"Where the lease is, in fact, intended as a lease, and the rentals are in fact such, rather than payments on the purchase price, the courts, without exception, hold that such a lease of property by a city, county, school district, or other political subdivision, with an option to purchase the same at a fixed price in addition to the rentals, does not create an indebtedness or liability within the meaning of a constitutional or statutory limitation of indebtedness. * * *

"And some of the cases reach this conclusion, even where the rentals paid are to be applied or credited on the amount of the purchase price, in the event the municipality elects to exercise the option to purchase. * * *

"But a contract which, though denominated and purporting to be a lease with option to purchase, is in fact a contract of purchase by payments in instalments, is treated as a contract of purchase rather than as a lease; and, according to the great weight of authority, the fact that the so-called rentals are sufficient, if paid throughout the term of the lease, to cover the entire purchase price, and to enable the municipality to acquire the property without further payment, renders the contract one of purchase rather than lease, and gives rise to an indebtedness, within the meaning of a constitutional or statutory debt limitation."

The recent case of Kelley v. Earle, 320 Pa. 449 ( 182 A 501), on rehearing 325 Pa. 337 ( 190 A 140), in many ways resembles the instant case and raises the same questions. The court stated the law so fully and tersely that we quote therefrom as follows:

"As far as municipalities are concerned if such obligations are met from current revenues from year to year, they cannot be considered debts in the constitutional sense, even though the aggregate or sum total of all payments should exceed the constitutional limitations. See Wade v. Oakmont Borough, 165 Pa. 479 ( 30 A 959). The same rule applies to the State. * * *

"The Commonwealth is at present renting a number of structures throughout the State, paying at times high rental therefor. Many of these leases are for long terms and must be so, otherwise they could not be secured. Their validity has been sustained by our cases. The leased properties are essential to the conduct of governmental business and the comfort, health and security of our people. When the case was first here the difference between such leases and the one under consideration was that at the end of a definite period, upon compliance with the contract, the property leased was to be deeded to the Commonwealth. This the court held was a sale not a lease. We now have a very different situation. The instrument before us is a straight lease for a recurring necessity. The land leased is not deeded to the Commonwealth; it is still held by the authority, an independent public corporation. * * *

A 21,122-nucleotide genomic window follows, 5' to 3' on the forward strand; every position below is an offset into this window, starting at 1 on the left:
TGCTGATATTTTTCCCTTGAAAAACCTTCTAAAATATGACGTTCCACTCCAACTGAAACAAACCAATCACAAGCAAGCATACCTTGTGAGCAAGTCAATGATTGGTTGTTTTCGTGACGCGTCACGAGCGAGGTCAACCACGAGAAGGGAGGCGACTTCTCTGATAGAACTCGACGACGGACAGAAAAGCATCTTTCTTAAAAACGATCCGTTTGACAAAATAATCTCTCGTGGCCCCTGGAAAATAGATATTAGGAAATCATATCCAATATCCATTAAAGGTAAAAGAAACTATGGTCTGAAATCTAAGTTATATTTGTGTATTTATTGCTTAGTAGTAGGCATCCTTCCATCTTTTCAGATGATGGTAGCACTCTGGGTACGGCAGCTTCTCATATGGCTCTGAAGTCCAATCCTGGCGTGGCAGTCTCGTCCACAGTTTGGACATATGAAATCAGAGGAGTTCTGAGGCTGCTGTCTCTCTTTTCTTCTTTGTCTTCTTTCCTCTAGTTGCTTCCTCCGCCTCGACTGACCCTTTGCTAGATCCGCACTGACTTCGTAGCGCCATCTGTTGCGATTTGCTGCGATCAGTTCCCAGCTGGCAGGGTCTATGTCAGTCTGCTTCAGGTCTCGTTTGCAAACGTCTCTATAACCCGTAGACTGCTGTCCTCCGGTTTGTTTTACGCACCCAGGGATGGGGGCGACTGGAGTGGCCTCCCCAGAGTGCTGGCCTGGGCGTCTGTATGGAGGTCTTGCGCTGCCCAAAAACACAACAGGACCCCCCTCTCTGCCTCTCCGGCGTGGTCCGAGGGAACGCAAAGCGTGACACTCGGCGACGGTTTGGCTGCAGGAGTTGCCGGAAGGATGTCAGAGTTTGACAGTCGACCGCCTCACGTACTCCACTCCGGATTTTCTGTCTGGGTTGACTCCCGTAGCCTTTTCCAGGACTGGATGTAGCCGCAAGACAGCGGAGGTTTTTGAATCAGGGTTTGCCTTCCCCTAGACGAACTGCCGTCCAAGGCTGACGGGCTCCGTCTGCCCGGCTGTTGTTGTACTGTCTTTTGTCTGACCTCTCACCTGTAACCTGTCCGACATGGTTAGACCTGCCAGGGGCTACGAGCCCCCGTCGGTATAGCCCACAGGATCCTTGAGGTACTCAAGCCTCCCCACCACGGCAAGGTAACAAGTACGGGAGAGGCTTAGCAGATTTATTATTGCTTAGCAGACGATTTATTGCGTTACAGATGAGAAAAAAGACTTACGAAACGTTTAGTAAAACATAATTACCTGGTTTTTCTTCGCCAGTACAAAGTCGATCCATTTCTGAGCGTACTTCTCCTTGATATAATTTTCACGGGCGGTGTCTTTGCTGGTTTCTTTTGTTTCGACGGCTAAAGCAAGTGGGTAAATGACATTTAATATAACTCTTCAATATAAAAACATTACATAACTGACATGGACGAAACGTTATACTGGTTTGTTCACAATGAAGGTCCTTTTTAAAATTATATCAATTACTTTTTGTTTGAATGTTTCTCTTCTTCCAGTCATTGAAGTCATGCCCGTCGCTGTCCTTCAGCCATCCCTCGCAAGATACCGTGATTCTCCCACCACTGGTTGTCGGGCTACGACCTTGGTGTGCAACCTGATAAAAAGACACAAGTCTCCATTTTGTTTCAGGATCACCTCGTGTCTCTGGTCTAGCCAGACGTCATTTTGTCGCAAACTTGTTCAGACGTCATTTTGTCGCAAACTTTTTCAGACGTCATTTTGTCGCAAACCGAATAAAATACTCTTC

"It is urged that the transaction is in effect a purchase of capital assets by instalments. To sustain this conclusion, of necessity we must hold the agreement a sale; we have held the agreement is a lease and nothing more. If this were an outright purchase of property to be paid for in the future it would undoubtedly be within the constitutional objection, but it is not a purchase nor does it have the attributes of a purchase. * * * The fact that the proposed plan might be termed an evasion of the Constitution, would not condemn it unless such evasion was illegal. `It is never an illegal evasion to accomplish a desired result, lawful in itself, by discovering a legal way to do it.' Tranter v. Allegheny County Authority, 316 Pa. 65, 84 ( 173 A 289). The bonds of the authority are to be paid out of its revenues. The credit of the State is not pledged or bargained away."

The authority, not the city and county, is to pay for and erect the proposed building, and is to be the sole obligor on the proposed revenue bonds. The city and county will not pledge their full faith and credit, but they merely agree to pay over a term of years a reasonable annual rental for an absolute necessity the same as they would for any other services. It is true that a prudent investor in the revenue bonds will be attracted by the fact that the city and county agree to pay sufficient rent so as to pay the bonds and interest, that the moral risk of the lessors is the very best, and that a quasi-municipal corporation, like the authority is the obligor on the bonds. The method is new, but is being adopted by municipal corporations, under enabling acts, to provide for much needed facilities which they otherwise could not have without raising the tax rates they could charge or because of bond debt limitations. Inasmuch as the bonds proposed to be issued by the authority are not faith and credit obligations of its incorporators, they need not be voted on by the electorate, nor are they subject to the debt limitations of the municipalities.

The plaintiff further contends that the bonds proposed to be issued by the authority must be approved by the municipal finance commission. The municipal finance act, CL 1948, § 131.1 et seq. (Stat Ann 1949 Rev § 5.3188[1] et seq.), only refers to bonds issued by a municipality as there defined. It does not apply to those issued by the authority.

Plaintiff next contends that prior to the execution of the proposed lease, the city must make an appropriation or levy a tax for the full amount of its commitments under the lease. Title 6, chap 7, § 2, of the charter of the city of Detroit (1918):

"No contract shall be let or entered into for the construction of any public work or for any work to be done or for the purchasing or furnishing of supplies for said city not herein provided for, and no such public work, performance, purchasing or supplying shall be commenced until approved by the common council, and until the contract therefor has been duly approved and confirmed by the common council, and a tax or assessment levied to defray the cost and expense of the same, and no such work, supplies and materials shall be paid for or contracted to be paid for, except out of the proceeds of the tax or the assessment thus levied."